Posts tagged: endangered species
The Obama Administration today decided to drop its appeal in the 9th Circuit of a federal judge's rejection of its move to list slickspot peppergrass as a threatened species under the Endangered Species Act; Gov. Butch Otter applauded the administration's decision. “It took a while, but the feds apparently have figured out that collaborating and finding common ground is more effective than forcing a wrongheaded listing down our throats,” Otter declared. He said if the plant had been listed as threatened, critical habitat designations that would follow would have been “devastating for farmers, ranchers and recreational land users in southwestern Idaho.”
Click below for Otter's full statement. The Obama Administration first listed slickspot peppergrass as threatened in 2009, but the move was overturned in court when federal Magistrate Judge Candy Dale ruled that the process the U.S. Fish and Wildlife Service used for listing the plant was flawed. Idaho Statesman reporter Rocky Barker has more info on this here.
The U.S. Attorney’s Office has dropped misdemeanor charges against a Porthill, Idaho, man who shot and killed a grizzly bear in his yard, reports S-R reporter Becky Kramer; you can read her story here at spokesman.com. Instead, Jeremy M. Hill was issued a citation for the May 8 shooting of the male grizzly, and paid a $1,000 fine.
1st District Idaho Congressman Raul Labrador issued this statement on the Jeremy Hill grizzly bear shooting case in North Idaho:
“Only Jeremy knows the threat this bear posed to his family and property. No one from D.C. or Boise was present to know the circumstances surrounding his actions, but the Endangered Species Act shouldn’t force us to second-guess these types of life or death decisions. If the facts that have appeared in the media accounts are true and accurate, then the judgment call Jeremy made to protect his family and property appears to be justified.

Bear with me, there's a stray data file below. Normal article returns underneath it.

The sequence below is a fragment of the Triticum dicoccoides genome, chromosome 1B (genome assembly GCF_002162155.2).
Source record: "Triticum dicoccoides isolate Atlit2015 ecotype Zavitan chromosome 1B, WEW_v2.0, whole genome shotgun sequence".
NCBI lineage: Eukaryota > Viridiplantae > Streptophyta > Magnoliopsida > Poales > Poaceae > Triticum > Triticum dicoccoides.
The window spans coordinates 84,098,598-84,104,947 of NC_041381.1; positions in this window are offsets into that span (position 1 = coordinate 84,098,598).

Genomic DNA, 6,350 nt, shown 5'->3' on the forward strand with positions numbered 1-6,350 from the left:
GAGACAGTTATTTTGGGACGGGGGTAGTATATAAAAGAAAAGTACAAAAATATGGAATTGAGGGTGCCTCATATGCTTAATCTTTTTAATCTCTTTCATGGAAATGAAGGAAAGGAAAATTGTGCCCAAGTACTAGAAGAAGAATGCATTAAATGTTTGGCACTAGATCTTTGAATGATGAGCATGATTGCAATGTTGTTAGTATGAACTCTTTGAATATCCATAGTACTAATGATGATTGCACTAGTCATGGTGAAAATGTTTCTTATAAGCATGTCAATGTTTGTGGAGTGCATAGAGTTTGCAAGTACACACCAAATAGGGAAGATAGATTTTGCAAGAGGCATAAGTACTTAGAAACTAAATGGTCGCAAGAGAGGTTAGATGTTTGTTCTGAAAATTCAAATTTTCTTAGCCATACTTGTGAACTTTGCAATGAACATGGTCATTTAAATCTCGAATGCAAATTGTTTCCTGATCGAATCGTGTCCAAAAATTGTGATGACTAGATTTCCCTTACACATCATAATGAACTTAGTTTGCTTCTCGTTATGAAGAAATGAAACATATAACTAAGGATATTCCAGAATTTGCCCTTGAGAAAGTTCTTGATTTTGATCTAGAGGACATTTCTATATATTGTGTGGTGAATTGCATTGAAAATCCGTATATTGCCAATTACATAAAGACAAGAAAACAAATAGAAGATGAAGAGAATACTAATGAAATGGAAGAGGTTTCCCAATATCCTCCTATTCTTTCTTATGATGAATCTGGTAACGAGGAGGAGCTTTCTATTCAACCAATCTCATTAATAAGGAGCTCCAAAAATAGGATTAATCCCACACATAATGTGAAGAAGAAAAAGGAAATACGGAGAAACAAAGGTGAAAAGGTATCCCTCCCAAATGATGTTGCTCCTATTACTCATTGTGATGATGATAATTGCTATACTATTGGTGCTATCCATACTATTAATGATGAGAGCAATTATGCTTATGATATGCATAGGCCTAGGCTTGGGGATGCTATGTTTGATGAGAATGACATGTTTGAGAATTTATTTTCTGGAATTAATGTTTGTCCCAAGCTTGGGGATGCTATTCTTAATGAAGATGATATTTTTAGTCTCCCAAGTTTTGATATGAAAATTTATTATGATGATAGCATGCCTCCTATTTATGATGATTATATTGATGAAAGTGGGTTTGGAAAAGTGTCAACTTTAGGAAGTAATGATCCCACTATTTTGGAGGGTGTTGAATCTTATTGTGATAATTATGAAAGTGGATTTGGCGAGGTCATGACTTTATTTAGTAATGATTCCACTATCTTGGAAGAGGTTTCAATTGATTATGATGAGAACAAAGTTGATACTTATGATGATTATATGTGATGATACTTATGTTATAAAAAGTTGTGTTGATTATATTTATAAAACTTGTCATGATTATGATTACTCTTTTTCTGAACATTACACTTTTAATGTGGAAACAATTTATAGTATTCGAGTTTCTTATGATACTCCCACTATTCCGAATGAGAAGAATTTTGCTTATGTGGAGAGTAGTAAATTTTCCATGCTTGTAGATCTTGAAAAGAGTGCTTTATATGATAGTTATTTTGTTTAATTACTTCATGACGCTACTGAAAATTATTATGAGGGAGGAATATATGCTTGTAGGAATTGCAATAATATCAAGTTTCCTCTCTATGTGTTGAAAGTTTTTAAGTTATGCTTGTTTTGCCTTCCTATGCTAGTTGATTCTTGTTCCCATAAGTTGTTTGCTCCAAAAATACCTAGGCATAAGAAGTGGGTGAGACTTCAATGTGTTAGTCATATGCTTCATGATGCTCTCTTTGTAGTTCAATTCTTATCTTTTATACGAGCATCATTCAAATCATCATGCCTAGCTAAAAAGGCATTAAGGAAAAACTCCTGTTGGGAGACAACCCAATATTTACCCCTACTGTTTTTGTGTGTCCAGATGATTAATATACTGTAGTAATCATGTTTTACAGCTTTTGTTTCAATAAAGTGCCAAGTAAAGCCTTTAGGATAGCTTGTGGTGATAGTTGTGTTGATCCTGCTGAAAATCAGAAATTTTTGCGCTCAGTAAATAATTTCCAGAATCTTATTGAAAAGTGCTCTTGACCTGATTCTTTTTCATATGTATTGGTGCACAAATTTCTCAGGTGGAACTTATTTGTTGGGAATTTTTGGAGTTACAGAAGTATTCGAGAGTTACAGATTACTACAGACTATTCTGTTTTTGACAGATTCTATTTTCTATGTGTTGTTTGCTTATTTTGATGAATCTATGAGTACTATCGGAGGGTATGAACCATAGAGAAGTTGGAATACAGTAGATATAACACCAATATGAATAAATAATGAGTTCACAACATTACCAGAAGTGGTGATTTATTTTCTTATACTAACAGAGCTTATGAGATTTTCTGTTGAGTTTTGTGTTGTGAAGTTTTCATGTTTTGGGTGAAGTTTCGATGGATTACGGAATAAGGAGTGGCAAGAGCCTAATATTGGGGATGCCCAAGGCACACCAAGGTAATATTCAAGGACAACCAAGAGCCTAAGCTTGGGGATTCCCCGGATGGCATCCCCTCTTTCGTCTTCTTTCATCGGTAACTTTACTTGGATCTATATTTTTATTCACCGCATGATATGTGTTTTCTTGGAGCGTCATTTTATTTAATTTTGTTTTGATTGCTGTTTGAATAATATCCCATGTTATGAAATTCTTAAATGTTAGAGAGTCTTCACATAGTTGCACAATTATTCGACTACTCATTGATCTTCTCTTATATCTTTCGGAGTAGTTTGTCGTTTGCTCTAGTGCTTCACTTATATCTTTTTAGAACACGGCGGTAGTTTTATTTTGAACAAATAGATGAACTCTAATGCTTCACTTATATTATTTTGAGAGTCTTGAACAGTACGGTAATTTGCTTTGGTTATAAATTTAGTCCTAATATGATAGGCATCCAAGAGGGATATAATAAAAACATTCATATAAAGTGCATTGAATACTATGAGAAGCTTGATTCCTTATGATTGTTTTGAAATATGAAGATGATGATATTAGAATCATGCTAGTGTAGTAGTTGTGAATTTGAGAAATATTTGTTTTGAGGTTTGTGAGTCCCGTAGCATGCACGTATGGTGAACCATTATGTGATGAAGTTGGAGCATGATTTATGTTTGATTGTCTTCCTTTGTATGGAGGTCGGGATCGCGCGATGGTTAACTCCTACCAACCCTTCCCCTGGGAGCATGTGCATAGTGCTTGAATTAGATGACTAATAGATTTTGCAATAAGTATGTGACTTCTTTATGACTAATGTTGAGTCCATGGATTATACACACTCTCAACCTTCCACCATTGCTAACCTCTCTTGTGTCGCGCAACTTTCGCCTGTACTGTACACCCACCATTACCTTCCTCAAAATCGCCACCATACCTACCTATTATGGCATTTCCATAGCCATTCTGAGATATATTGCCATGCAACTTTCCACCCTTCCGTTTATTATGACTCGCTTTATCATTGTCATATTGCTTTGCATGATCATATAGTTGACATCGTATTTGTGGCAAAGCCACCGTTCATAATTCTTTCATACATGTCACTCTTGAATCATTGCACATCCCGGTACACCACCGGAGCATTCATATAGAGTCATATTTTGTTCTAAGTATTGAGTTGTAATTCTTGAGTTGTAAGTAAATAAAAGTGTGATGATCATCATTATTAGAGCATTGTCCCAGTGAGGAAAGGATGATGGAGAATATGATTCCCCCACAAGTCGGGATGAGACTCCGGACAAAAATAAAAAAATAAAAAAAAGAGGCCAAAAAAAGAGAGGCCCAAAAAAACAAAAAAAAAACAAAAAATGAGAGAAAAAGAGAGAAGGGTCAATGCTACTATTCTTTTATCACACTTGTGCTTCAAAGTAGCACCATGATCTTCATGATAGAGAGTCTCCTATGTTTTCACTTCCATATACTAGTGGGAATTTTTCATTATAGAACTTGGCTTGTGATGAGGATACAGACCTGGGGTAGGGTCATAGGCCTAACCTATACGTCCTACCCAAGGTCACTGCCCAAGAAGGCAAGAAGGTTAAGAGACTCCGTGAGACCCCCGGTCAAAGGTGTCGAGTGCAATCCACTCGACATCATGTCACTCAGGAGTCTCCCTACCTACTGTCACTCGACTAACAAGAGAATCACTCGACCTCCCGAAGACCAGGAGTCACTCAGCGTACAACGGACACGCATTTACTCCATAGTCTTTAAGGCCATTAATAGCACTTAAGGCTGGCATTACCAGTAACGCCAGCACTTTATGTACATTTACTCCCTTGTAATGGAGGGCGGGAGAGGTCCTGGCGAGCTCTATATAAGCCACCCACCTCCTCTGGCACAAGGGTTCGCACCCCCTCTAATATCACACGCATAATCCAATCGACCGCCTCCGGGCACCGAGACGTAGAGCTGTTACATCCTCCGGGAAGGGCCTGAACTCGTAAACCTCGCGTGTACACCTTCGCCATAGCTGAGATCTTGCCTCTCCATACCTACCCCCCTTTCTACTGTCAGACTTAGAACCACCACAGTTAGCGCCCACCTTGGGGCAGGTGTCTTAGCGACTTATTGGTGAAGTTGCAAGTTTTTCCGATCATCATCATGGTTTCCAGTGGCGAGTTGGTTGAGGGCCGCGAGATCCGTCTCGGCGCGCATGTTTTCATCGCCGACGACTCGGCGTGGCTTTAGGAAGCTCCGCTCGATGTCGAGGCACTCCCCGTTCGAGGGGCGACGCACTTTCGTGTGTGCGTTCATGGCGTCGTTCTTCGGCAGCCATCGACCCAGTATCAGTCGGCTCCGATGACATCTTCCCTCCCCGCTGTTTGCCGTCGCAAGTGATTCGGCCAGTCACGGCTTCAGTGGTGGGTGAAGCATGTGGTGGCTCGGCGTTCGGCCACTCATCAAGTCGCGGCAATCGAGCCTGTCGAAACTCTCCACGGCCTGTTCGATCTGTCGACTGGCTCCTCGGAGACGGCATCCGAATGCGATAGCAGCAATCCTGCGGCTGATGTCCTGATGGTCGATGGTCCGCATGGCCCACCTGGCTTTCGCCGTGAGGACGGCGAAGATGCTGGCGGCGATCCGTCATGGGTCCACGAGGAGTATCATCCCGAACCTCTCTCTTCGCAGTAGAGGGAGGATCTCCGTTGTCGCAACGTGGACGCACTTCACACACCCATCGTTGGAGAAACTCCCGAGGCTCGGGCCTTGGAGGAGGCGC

“It is heartening though to see the great people of northern Idaho rallying around the Hill family during this difficult time. Jeremy Hill deserves a fair trial and the moral and financial support he is receiving from his neighbors will help ensure that he does. However, this situation clearly illustrates that the Endangered Species Act needs to be looked at with fresh eyes as animal populations recover while human populations increase in close proximity. I will work with my colleagues in the Idaho Congressional Delegation to address such concerns within that law.”
Both of Idaho's U.S. senators have now weighed in on the case of Jeremy Hill, the North Idaho man who's charged with killing a two-year-old male grizzly bear on his property on May 8; Gov. Butch Otter already wrote a letter to Interior Secretary Ken Salazar going to bat for Hill. Here's Sen. Jim Risch's statement:
“The federal case against Mr. Hill for shooting a grizzly that was on his property, where he believed he was protecting his family, is another example for the need to reform the Endangered Species Act. Protection of your family and property has been sacrosanct since this country was formed. What Mr. Hill did was not a criminal act in the court of common sense. My hope is that common sense prevails in this case.”
Here's Sen. Mike Crapo's statement:
CRAPO ON GRIZZLY BEAR SHOOTING
Urges swift and fair treatment for accused